The really nice side of this story is that these profiles are all hierarchical, in the sense that if “>” is used to mean “is a superset of” one can say that the MPEG-2 Video profiles obey the following relationship: 

High > Spatial Scalable > SNR scalable > Main > Simple

This can be seen from the figure below (see later for the two profiles at the bottom).


Figure 1 – MPEG-2 profile architecture

Profiles, however, solved just one part of the problem, the “functionality” part. e.g. being scalable or not. What remained to be solved was the need to quantise the “resource” scale, i.e. mostly bitrate and picture size, in some meaningful, application-dependent fashion. The adoption of “Levels” helped solve this problem. The lowest level was called, indeed, Low Level, and this corresponds to SIF, Main Level (ML) corresponds to CCIR 601, “High1440” and “High” correspond to HDTV with 1440 and 1920 samples/line, respectively. 

This partitioning allowed MPEG to get rid of some otherwise intractable political issues and has also provided a practical way of partitioning services and receivers in a meaningful way. In retrospect one could say that the MPEG-2 Profiles and Levels were just the formalisation of two solutions already adopted in MPEG-1. Indeed, Layers in MPEG-1 Audio correspond to Profiles (with the same meaning as above, Layer III > Layer II > Layer I) and the CPS is the only Level defined for MPEG-1 Video. 

The performance of MPEG-2 Video was tested with the Verification Test (VT) procedure already applied for MPEG-1 Audio. These were conducted in the following way:

  1. A set of test sequences was agreed on and distributed to those participating in the tests
  2. Each participant used their own proprietary encoders to encode the test sequences and delivered the corresponding bitstreams
  3. Encoded bitstreams were decoded using a standard decoder
  4. Decoded pictures were subjectively tested. 

It turned out that at 6 Mbit/s the quality of encoded pictures was subjectively equivalent to the quality of composite television (PAL and NTSC) in the studio. At 9 Mbit/s the equivalence was with component (RGB) television in the studio, an interesting result if one considers that MPEG-2 MP does not support 4:2:2 sampling but only 4:2:0 (i.e. at every luminance line the colour differences alternate), a consequence of the fact that humans have lower visual acuity of colour compared to luminance.

The existence of the sophisticated MPEG-2 Video technology triggered the interest of the professional video industry. The proposal to develop what was eventually called the 4:2:2 profile came from a group of video studio product companies that requested the development of a new profile that would be capable of dealing with video in the native 4:2:2 resolution in compressed form at bitrates of some tens of Mbit/s. The idea was that the technologically most expensive part – the encoder/decoder function – would become much less expensive if it could exploit mass production of MPEG-2 Video chips.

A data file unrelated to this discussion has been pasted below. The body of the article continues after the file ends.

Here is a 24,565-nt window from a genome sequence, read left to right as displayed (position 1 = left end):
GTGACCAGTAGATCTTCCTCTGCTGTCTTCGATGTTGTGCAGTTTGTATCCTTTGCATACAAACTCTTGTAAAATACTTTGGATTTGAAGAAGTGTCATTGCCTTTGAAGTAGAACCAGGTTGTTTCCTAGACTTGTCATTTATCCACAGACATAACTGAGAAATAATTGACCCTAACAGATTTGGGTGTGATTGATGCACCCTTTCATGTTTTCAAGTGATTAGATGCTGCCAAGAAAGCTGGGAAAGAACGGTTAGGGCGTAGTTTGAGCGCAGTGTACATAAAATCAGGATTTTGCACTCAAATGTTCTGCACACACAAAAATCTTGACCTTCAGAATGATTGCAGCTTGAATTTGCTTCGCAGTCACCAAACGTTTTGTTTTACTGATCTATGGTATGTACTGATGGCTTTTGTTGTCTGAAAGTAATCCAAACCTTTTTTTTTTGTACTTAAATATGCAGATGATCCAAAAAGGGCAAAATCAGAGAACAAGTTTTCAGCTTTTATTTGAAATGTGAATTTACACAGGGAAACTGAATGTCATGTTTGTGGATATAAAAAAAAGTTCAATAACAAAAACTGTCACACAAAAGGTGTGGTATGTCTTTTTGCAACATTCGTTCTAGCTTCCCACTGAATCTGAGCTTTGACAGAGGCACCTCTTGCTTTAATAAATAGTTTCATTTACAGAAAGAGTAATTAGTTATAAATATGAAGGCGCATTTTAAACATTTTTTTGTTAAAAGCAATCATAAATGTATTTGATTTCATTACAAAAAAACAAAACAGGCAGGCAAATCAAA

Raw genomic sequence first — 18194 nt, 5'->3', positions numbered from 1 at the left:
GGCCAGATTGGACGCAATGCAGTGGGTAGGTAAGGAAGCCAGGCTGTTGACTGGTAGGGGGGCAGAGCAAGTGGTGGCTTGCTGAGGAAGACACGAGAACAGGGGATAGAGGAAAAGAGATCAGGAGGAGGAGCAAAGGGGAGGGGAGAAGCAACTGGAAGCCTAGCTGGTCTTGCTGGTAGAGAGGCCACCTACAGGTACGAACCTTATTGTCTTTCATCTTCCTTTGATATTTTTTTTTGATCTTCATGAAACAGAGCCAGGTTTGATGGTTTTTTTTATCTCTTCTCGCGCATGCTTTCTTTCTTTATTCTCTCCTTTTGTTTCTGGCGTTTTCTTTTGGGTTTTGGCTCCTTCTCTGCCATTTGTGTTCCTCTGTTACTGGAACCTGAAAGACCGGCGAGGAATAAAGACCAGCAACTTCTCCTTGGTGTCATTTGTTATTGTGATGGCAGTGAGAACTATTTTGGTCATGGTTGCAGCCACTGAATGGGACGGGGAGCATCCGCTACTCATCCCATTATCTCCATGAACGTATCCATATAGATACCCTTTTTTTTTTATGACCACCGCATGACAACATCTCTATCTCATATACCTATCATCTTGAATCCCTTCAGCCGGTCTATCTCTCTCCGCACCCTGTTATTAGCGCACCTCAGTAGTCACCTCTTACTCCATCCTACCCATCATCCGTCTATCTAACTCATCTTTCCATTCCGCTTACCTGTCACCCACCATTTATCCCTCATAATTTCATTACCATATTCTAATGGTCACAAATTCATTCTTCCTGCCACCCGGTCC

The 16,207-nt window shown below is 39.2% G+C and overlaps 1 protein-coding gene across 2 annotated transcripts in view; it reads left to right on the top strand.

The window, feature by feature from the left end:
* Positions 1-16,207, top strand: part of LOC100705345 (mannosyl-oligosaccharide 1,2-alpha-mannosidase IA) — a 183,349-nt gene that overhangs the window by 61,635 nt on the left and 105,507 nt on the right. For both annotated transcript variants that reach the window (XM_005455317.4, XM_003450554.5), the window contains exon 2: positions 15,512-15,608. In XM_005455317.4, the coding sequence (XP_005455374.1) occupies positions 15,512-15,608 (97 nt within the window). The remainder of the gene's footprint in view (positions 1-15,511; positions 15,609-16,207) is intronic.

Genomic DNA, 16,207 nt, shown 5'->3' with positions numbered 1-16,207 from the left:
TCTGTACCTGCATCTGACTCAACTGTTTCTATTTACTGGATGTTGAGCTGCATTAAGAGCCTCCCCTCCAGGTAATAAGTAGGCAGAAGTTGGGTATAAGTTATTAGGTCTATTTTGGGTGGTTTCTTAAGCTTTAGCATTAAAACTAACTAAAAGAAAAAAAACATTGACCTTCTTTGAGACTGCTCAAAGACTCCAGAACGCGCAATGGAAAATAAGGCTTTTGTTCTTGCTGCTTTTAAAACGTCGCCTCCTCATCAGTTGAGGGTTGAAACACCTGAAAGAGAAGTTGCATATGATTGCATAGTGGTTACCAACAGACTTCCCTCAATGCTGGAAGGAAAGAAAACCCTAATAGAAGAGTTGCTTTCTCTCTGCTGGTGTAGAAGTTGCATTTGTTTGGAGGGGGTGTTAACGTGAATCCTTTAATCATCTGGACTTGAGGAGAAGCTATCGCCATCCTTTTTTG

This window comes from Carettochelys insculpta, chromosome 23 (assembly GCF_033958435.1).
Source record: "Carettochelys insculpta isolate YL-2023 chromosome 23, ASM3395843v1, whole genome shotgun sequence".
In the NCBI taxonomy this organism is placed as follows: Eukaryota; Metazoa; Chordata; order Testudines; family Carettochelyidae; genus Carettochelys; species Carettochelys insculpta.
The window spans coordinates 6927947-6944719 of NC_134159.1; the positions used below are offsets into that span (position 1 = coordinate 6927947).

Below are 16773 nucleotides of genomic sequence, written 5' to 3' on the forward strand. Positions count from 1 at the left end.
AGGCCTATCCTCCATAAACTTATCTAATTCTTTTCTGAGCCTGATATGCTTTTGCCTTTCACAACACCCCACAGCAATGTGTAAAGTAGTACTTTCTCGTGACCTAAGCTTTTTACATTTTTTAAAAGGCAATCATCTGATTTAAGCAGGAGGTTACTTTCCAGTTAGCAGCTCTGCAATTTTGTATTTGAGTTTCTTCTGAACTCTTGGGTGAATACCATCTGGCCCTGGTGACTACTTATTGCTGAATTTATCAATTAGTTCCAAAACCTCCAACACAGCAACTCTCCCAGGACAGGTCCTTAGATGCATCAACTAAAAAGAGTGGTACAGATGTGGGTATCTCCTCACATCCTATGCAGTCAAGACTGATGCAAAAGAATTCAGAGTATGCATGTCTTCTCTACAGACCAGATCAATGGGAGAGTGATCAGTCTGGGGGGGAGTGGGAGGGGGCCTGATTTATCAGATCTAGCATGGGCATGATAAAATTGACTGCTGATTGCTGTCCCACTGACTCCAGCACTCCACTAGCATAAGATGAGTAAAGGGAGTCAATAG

A second proposal was less successful. So far all the work in video coding had been done under the assumption that A/D conversion was done with a linear 256-level (8-bit) quantisation scale. Indeed this level of quantisation was more than adequate for end-user applications, because the eye cannot resolve more than 256 levels. However, if some picture processing is performed in the digital domain, this accuracy is easily lost. Because of visible quantisation errors ugly pictures are generated when final samples are produced. To avoid this, it is necessary to start with a higher number of bits/pixel, say 10 or 12. MPEG-2 Video had been designed for 8-bit operation and its extension to 10 bit was not straightforward. A new MPEG-2 part (part 8) was started but soon industry’s interest in this subject waned and the work was terminated. So, don’t look for MPEG-2 part 8, even though there are more MPEG-2 parts starting from part 9. 

Another extension was the so-called Multiview profile. The idea behind this work was that it is possible to create elements of a 3D image from two views of the same image taken from two spatially separated video cameras pointing at the same scene. If the separation between the two cameras is small, the two pictures are only slightly different and the differences can be coded with very much the same type of technology as used in interframe coding, i.e. motion compensation. This was only the first instance of an activity that would continue with other video coding standards that sought to provide the “stereo” view experience when watching television.